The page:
French Study Reports 14 Patients Live with HIV With No Medication
Within weeks of the announcement that a baby was successfully cured of HIV, the human immunodeficiency virus, a French study reported to have also "cured" 14 patients using similar techniques. These patients have lived over seven years without having the take the medications to prevent HIV from becoming AIDS. However, this "cure" comes with a 'do not try this at home' warning label as the researchers stress that if the 34 million people infected with the virus worldwide used this method, their chances of developing AIDS will multiply drastically. In the meantime, HIV experts explain that more research needs to be done.
The study labeled the 14 patients as the VISCONTI (Viro-Immunologic Sustained Control After Treatment Interruption) cohort group. The patients all live in France and rage from 34 to 66 years old. The researchers used the range of antiretroviral drugs on these adults within the first 10 weeks of the infection. The patients continued this treatment plan for three years and then they stopped all medications. The 14 adults were able to keep their HIV viral loads within controllable range for a median of 7.5 years. Although these select adults are able to manage HIV, the science behind it is still a mystery and thus, researchers do not know if all infected people will react in the same way.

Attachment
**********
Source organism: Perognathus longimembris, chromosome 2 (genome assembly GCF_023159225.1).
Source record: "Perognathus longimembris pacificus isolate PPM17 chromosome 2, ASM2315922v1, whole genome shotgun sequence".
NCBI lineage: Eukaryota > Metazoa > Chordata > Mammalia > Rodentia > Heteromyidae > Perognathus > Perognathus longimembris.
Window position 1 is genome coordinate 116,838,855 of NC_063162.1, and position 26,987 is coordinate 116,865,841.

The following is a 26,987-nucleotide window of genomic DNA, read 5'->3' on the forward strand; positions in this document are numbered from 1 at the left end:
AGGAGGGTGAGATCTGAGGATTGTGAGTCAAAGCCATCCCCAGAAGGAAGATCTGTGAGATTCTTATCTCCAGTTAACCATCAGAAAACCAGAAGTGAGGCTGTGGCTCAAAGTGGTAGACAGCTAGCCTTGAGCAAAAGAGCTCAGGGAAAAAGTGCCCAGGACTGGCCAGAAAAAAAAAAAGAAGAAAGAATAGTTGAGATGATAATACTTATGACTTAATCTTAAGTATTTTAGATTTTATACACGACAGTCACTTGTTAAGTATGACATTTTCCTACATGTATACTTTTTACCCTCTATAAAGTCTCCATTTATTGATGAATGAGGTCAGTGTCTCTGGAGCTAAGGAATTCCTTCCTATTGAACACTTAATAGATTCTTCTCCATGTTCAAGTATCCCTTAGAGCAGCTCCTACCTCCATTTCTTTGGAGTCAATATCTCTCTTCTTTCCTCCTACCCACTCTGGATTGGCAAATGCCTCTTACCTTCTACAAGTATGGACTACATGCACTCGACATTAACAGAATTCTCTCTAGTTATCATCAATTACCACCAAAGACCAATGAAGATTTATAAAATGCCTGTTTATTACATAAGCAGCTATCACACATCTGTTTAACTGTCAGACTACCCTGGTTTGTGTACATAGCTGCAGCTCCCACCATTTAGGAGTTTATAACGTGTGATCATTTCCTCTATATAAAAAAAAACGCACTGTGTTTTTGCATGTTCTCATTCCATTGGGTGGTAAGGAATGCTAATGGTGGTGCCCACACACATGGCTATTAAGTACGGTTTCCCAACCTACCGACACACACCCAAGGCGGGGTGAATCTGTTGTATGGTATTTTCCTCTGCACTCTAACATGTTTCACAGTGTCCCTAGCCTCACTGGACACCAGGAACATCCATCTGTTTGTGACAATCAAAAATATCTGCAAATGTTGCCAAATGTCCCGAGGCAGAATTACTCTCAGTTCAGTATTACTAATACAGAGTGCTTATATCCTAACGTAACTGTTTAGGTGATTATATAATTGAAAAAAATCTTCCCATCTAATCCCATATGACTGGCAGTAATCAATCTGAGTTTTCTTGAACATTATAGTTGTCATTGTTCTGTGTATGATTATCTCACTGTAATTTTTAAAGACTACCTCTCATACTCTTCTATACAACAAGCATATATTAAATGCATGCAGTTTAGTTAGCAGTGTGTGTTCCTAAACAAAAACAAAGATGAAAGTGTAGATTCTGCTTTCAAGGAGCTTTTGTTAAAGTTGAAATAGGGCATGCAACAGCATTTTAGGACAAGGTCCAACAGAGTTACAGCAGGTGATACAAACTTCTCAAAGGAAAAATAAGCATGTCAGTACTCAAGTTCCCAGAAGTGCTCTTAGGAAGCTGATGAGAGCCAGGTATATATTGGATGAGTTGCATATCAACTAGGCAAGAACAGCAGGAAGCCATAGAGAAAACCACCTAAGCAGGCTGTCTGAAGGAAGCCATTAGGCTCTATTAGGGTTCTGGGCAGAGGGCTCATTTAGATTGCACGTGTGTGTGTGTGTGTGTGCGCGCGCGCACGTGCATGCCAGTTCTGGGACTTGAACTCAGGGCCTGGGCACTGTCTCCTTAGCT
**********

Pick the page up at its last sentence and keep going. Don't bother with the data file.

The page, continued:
"It provokes us to think. Who in the universe of people treated early can come off treatment? They showed us some clues, but it is a question that demands more science," said Myron Cohen, a U.S. HIV expert and chief of the Center for Infectious Diseases at the University of North Carolina.
There have been cases in past of an extremely rare group of people who appear to be able to fight HIV naturally. The researchers stated that the patients in this study did not have any rare genetic characteristics that would explain how their bodies have dealt with the virus. Furthermore, researchers explained that even though this group of patients may not need medication to fight HIV, they all still contain the virus in their system, which means that the virus can worsen.
"These individuals reflect what a functional cure may represent because they have been actually controlling the infection for many years now. I think this is proof of concept that this may be achieved in individual and that this happened thank to early treatment onset," the lead researcher from the Institute Pasteur in Paris, Asier Saez-Cirion said.
However, the researchers and experts continue to remind people that this is still a small but good step toward finding a cure for HIV, and that only more research can determine whether or not this treatment approach is ideal for patients.
The study was published in the U.S. journal, PLoS Pathogens.